Aside from notions of this being the ‘right thing to do’, this shift from transactional to relationship-based leadership has been proven to create tangible benefits – if not also a competitive edge – for today’s organizations.

In fact, a recent study by Harvard researchers found that when leaders focus on building relationships with their employees, they create conditions that lead to higher levels of organizational commitment, as well as increased employee accountability for their performance and greater satisfaction with their jobs.

This is one of the reasons why I’m looking forward to speaking at the Totem Summit in Whistler, British Columbia later this month because the goal of this conference is building relationships. Specifically, the majority of the conference day involves participating in outdoor activities to allow attendees to interact and engage with the invited guests and speakers. It’s only at the end of the day that attendees will hear speakers like myself share our insights and advice.

This shift in focus in how conferences are designed reflects the current reality in today’s workplaces. Namely, that our ability to succeed and thrive is not simply predicated by the knowledge and skills we’ve accrued, but also by the relationships we seek out to create and build.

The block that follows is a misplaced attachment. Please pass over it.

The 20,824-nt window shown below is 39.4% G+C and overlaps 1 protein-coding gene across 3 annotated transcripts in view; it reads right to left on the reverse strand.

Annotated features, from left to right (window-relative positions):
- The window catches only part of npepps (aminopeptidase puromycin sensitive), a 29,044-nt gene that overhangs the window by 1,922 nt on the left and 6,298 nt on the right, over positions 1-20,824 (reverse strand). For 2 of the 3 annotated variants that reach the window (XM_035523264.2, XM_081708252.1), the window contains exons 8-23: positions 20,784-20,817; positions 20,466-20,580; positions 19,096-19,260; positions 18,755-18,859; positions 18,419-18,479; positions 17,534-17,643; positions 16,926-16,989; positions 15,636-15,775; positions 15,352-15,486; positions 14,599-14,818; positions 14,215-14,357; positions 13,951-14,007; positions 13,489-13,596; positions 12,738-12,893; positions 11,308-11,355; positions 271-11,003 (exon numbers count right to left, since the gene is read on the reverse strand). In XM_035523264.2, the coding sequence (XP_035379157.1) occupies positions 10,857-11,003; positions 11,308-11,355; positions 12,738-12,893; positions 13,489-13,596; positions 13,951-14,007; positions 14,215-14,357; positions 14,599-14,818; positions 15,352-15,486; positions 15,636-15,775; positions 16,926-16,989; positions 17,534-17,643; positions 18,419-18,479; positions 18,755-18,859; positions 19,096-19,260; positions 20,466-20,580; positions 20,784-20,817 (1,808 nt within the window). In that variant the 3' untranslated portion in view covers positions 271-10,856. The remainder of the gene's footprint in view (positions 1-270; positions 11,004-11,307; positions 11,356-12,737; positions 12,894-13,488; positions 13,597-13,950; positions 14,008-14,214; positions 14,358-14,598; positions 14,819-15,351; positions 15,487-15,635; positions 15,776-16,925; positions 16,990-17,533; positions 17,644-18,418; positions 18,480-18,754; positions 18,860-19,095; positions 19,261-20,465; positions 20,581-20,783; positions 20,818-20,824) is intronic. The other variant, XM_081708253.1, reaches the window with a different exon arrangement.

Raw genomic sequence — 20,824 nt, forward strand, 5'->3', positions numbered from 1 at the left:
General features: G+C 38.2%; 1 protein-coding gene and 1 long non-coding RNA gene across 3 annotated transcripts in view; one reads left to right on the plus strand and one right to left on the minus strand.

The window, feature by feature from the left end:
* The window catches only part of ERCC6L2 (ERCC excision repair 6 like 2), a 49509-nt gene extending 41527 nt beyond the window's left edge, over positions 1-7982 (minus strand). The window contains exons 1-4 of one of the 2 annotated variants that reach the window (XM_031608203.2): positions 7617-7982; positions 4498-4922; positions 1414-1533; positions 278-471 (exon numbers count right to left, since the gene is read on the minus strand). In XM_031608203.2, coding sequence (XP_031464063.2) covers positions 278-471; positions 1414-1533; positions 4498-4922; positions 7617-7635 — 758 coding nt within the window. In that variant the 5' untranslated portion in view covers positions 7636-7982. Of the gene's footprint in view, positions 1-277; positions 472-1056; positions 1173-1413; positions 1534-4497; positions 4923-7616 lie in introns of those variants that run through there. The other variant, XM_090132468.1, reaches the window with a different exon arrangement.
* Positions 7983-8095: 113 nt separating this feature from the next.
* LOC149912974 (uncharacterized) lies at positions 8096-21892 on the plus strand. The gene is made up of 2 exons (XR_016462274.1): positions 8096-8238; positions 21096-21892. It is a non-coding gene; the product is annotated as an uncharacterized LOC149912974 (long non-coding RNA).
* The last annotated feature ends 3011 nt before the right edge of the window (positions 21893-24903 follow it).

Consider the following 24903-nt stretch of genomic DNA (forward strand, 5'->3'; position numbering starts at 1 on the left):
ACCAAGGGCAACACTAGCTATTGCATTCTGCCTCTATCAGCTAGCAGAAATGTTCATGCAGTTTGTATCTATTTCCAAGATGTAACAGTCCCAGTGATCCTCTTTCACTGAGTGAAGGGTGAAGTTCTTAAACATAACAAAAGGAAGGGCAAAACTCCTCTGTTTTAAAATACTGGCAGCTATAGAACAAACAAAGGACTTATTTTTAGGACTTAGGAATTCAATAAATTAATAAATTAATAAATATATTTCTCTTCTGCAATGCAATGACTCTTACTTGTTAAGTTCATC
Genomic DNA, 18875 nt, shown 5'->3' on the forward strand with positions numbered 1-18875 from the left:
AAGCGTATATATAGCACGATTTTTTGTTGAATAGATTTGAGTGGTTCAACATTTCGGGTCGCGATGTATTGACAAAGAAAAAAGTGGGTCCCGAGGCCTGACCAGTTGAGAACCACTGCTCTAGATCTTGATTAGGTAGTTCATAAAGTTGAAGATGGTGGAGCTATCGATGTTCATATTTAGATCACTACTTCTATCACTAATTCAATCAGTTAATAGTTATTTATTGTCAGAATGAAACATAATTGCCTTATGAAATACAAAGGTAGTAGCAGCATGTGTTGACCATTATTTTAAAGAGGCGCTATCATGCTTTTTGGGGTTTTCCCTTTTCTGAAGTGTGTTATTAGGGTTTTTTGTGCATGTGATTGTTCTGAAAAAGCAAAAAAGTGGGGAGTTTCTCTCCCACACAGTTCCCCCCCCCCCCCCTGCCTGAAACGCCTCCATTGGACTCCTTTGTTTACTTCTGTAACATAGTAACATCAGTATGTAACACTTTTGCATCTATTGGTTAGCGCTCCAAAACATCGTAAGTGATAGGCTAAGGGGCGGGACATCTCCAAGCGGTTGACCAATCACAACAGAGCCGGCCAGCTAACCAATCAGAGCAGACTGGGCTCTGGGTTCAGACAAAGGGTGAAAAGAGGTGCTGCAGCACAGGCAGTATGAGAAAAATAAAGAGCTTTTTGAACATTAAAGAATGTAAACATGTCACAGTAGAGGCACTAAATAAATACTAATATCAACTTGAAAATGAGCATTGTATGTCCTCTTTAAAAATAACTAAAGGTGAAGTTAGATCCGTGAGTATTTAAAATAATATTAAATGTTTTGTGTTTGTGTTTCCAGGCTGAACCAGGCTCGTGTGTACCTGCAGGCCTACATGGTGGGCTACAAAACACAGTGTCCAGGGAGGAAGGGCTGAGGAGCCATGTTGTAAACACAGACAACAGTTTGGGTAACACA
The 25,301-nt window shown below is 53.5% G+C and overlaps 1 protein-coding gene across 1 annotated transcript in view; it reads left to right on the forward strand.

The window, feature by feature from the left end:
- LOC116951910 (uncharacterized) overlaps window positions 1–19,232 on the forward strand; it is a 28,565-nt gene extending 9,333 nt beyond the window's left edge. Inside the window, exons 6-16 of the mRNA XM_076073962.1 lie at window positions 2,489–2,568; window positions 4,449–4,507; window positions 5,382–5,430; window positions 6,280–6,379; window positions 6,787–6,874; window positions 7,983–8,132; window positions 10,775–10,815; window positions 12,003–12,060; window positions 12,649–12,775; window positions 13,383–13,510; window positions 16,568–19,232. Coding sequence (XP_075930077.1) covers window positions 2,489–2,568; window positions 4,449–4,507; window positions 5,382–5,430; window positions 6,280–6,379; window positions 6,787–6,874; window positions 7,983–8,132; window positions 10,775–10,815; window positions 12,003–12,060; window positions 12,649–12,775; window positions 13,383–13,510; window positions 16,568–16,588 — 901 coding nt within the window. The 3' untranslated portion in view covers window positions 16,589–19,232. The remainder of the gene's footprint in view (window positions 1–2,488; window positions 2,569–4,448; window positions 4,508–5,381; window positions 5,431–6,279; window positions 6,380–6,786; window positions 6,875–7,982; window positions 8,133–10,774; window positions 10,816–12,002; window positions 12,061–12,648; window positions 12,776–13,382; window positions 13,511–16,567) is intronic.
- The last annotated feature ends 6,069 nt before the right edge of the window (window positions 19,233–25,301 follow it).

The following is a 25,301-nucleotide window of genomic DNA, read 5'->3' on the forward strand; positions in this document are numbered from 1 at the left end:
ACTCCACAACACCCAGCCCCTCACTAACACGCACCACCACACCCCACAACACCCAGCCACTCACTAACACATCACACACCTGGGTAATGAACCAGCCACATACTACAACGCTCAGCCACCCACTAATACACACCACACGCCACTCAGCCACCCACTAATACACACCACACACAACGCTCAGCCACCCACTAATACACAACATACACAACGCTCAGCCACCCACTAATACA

Of course, while we might state that building relationships is the key to leadership success, it’s hard to reconcile this truth in the face of today’s faster-paced, ever-changing global environment.

Although we may have access to a greater number of channels through which to communicate and exchange ideas, that doesn’t mean that we’re being effective in creating lasting and meaningful bonds with those around us, and especially with those we lead.

So with that in mind, I’d like to share a few strategies that will help leaders create the proper conditions to truly connect and engage with their employees, and in so doing, provide a workplace environment that engenders greater levels of employee commitment, accountability, and success. Click here to continue reading »”3 Keys For Building Relationships With Those You Lead”